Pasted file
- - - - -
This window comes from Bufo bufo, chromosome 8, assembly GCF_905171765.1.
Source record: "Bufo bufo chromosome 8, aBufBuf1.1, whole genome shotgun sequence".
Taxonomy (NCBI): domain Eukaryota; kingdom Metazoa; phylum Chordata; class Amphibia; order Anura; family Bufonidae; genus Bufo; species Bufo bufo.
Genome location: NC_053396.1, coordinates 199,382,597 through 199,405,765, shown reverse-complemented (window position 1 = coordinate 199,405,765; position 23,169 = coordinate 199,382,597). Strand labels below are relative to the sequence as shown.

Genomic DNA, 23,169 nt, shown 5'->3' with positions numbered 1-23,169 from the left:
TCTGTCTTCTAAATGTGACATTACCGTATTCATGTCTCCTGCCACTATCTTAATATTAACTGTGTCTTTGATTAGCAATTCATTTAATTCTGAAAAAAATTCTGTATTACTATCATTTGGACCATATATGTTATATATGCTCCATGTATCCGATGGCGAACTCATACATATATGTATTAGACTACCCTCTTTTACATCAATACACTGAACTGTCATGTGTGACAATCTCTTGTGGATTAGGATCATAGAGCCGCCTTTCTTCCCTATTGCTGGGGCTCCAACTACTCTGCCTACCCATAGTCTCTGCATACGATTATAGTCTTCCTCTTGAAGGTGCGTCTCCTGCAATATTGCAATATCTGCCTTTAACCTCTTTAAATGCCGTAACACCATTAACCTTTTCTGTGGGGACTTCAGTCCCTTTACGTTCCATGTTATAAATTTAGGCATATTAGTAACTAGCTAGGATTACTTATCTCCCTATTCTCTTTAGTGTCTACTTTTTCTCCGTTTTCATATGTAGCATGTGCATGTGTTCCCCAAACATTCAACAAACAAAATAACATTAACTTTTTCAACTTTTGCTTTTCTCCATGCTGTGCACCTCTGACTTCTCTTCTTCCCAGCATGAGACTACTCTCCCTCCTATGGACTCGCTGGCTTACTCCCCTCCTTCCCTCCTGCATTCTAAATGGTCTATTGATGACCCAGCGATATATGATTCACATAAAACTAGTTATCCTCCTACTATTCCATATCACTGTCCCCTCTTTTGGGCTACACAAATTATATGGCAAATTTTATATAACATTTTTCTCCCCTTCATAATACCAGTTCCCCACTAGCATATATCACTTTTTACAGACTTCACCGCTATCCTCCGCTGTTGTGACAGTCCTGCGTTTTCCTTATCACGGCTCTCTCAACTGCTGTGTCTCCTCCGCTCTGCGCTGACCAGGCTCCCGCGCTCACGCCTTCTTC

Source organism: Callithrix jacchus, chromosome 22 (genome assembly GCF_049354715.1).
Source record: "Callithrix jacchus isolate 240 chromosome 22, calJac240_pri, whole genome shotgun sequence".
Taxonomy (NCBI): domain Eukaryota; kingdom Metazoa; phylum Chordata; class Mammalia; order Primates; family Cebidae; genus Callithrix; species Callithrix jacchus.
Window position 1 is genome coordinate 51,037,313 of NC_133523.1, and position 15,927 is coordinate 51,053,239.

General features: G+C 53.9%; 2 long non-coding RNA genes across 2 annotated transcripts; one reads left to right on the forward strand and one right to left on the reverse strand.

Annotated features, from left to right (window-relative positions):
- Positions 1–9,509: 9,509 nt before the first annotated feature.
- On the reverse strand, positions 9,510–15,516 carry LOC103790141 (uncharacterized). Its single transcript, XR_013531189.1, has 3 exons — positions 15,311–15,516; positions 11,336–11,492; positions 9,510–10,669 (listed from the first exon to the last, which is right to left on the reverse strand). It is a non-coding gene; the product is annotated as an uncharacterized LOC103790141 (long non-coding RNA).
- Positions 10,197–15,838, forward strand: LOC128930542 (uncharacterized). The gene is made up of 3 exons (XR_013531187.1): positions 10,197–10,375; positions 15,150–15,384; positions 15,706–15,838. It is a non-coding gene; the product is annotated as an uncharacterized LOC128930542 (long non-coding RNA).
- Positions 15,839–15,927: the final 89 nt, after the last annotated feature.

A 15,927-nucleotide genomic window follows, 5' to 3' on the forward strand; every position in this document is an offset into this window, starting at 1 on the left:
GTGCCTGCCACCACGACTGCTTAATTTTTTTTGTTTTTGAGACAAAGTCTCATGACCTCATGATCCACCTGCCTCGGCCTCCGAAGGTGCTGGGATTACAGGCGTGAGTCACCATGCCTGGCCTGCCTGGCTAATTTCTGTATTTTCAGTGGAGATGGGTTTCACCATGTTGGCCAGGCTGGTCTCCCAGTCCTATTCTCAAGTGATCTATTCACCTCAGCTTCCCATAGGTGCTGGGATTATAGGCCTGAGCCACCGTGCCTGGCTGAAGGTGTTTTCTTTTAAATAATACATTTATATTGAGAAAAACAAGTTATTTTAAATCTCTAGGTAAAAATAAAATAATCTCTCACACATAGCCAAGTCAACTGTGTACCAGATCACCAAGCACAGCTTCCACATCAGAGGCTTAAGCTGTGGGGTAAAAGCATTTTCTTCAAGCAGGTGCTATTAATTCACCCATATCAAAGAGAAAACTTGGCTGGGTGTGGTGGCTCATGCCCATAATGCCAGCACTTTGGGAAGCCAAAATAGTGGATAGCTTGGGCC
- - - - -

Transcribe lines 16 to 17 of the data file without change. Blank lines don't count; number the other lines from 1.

- Positions 15,839–15,927: the final 89 nt, after the last annotated feature.

A 15,927-nucleotide genomic window follows, 5' to 3' on the forward strand; every position in this document is an offset into this window, starting at 1 on the left: